Viscount Cranborne

Yes, my Lords.

Lord Williams of Elvel

My Lords, does the noble Viscount agree that the refusal to declare how many missiles will be deployed in each Trident boat has two serious disadvantages? The first is that under START 2 counting rules, when we get into negotiations—as we surely will—we shall be assumed to have eight missiles per boat, whereas under START 2 the United States has agreed to download—if I may use the technical expression—from eight to four missiles on a verifiable basis. Does the Minister accept that if Her Majesty's Government were to give an assurance that we shall have on Trident no more missiles deployed than we have at the moment on Polaris, subject to a continuation of the anti-ballistic missile treaty that would make a serious contribution to the responsible control of arms?

Viscount Cranborne

My Lords, I listen always to the suggestions of the noble Lord, Lord Williams, with the keenest of interest. All I can say is that we keep the number of missiles under constant review, as I was able to confirm to the noble Lord, Lord Mayhew. There is no doubt at all that uncertainty is part of deterrence and that uncertainty serves the purposes of deterrence well at present.

As concerns START 1 and START 2, it is a bilateral agreement between the governments of Russia and the United States, to which we are not a party. I point out to the noble Lord that one of the reasons why we welcome both those treaties and their signature is that it puts an end to the extraordinary escalation in the number of nuclear warheads which were one of the by-products and direct products of the cold war. The policy of Her Majesty's Government has differed significantly from that of both the super powers in that we have always regarded our policy as being to maintain the minimum deterrent rather than to engage in an arms race.

Lord Williams of Elvel

My Lords, with respect, the noble Viscount did not answer my second question. Would it not be right for Her Majesty's Government to declare now what the Trident fleet will carry in the way of missiles in order to contribute to the arms control limitation process?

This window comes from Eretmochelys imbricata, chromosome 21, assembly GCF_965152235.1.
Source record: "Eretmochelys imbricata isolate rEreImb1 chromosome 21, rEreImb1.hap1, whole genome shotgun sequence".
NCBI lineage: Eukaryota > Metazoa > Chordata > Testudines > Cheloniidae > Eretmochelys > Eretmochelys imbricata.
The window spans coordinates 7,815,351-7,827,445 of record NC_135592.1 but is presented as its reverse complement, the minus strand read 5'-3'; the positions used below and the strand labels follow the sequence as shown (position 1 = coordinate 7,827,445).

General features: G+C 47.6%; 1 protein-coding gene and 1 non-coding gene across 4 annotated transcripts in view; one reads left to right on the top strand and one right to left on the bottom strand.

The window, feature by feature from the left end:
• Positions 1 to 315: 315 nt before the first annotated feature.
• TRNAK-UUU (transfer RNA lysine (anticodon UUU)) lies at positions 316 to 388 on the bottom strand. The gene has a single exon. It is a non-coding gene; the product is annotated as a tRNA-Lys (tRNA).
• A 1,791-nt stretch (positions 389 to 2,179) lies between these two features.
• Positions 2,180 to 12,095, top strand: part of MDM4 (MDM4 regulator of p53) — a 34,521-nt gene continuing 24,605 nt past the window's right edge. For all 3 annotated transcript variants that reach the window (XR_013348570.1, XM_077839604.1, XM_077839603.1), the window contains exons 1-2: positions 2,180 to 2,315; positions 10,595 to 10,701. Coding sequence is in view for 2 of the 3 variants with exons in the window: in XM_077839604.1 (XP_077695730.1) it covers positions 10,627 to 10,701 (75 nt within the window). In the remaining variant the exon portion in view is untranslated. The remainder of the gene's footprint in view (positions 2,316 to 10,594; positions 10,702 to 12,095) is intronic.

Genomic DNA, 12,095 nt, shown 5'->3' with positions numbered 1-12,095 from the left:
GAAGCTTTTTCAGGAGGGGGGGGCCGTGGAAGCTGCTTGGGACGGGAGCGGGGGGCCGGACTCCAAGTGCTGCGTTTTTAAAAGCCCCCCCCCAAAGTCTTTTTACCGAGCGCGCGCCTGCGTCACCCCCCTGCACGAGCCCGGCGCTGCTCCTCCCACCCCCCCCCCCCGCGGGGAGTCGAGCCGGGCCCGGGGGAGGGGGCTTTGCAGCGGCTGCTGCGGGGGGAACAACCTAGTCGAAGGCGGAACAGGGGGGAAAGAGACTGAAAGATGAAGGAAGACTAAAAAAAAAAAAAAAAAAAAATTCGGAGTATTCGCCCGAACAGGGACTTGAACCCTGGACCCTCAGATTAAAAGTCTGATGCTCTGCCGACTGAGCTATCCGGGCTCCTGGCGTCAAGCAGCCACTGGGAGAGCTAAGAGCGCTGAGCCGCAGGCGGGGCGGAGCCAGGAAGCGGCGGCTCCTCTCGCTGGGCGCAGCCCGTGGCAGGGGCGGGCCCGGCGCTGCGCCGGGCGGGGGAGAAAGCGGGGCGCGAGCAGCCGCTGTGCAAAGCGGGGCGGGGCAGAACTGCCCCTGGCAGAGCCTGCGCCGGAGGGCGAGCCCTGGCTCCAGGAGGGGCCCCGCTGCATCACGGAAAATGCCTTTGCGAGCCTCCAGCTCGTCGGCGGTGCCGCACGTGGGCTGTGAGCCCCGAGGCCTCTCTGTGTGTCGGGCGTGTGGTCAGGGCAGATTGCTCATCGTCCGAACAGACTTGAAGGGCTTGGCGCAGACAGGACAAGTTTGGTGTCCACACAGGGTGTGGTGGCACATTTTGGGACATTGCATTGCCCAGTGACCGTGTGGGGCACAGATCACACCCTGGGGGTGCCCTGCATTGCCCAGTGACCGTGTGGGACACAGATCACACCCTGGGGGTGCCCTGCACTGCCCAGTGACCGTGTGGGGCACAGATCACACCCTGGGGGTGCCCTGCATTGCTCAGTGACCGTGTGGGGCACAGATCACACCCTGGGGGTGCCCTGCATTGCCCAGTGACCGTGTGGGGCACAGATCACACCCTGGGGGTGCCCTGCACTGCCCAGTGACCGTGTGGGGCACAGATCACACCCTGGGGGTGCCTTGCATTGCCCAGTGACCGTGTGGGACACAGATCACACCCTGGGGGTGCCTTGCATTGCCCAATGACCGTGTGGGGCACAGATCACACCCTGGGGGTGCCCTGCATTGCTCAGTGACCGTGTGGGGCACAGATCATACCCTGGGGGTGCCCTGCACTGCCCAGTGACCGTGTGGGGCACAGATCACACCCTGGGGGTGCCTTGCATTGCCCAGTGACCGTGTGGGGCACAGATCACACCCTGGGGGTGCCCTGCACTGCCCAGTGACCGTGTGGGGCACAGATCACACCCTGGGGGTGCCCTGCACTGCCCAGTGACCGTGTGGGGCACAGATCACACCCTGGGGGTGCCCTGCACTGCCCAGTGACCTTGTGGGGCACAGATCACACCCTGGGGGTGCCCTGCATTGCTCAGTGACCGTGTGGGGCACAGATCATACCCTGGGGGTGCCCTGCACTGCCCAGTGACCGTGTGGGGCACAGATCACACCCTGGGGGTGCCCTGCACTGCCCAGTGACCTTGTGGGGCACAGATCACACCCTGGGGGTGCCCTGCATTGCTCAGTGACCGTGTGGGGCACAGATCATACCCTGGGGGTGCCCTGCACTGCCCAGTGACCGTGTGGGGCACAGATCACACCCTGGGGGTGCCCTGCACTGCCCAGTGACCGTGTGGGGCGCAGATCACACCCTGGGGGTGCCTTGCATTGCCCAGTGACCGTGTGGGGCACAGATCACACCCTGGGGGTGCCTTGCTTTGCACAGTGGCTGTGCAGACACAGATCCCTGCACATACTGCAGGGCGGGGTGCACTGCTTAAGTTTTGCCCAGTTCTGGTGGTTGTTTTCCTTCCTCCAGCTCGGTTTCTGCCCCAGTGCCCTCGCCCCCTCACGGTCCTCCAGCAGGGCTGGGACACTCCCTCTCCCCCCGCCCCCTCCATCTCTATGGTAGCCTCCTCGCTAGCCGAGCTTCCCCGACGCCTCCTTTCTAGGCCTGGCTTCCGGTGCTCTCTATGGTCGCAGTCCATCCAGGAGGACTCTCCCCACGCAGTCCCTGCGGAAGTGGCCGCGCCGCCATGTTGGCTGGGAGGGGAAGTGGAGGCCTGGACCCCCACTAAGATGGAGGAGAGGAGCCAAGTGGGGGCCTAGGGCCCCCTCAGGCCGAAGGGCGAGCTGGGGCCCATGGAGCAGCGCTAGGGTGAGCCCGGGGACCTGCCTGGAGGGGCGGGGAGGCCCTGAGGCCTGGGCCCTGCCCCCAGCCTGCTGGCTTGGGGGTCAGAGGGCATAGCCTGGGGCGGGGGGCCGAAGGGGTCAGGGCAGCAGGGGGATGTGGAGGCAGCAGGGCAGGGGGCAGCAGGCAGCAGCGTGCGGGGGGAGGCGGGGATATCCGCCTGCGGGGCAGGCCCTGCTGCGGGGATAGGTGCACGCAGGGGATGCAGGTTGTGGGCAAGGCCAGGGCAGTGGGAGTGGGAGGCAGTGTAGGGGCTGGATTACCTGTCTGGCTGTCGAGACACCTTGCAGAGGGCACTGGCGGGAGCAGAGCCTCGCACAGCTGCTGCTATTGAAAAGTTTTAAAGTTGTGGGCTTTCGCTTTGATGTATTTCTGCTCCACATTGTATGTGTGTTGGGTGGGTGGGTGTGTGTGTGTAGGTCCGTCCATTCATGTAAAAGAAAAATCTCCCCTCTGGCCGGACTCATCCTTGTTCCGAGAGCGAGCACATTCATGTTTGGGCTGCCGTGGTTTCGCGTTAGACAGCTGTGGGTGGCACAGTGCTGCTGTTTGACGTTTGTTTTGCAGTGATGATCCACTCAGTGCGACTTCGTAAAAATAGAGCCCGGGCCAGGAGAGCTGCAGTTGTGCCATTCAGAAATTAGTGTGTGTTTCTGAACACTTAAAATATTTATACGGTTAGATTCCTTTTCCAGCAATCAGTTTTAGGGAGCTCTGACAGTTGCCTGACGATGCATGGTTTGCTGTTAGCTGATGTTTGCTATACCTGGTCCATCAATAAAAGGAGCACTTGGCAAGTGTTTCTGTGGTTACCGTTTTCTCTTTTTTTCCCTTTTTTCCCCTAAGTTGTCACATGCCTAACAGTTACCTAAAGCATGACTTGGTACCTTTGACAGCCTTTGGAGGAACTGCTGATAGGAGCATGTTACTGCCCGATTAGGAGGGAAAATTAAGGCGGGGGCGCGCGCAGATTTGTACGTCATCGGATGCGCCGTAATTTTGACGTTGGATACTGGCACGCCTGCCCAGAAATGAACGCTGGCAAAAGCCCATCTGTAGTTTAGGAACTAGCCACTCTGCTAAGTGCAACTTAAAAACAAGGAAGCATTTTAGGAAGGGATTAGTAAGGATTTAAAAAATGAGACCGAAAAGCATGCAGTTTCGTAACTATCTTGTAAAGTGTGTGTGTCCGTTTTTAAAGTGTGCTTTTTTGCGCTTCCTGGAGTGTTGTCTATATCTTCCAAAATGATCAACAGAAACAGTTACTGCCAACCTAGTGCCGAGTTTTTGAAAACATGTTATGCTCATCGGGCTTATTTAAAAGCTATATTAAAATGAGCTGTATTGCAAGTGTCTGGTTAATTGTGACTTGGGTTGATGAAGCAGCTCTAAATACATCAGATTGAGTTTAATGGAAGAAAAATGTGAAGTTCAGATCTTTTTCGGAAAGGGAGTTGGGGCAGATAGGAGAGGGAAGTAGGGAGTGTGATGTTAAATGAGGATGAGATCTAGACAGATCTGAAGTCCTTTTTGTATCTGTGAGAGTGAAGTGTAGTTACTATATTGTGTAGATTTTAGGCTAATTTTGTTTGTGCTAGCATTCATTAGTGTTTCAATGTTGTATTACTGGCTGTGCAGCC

Viscount Cranborne

My Lords, I am sorry to be a little blunt with the noble Lord. I answered his question as best I could. The short answer to his supplementary must be no.

Baroness Elles

My Lords, does not my noble friend agree that in view of the large number of suspected nuclear missiles throughout the former Soviet Union, we should be grateful that the Government are determined to keep a minimum deterrent for the safety of this country?

Viscount Cranborne

My Lords, I am grateful to my noble friend. Again, pursuing the desirable trend for short answers to pertinent questions, the answer must be yes.

Lord Holme of Cheltenham

My Lords, is the Minister aware of the evidence given yesterday to the Defence Select Committee in another place of severe potential overstretch in our infantry battalions? Does he not agree that the balance between our minimum nuclear capability and our conventional force capability is something that the Government need to keep under careful review in the changing conditions following the end of the cold war? I wonder whether the Government accept that the time has come for a fundamental defence review.

Viscount Cranborne

My Lords, were I to answer the noble Lord's question in detail regarding the level of overstretch, particularly among infantry battalions, I suspect that your Lordships would feel that I was straying outside the scope of the Question. However, I can agree with the noble Lord's overall proposition. It is right and proper that we keep matters under review. I do not believe that in saying so I differ in any way from what I have said to your Lordships in the past.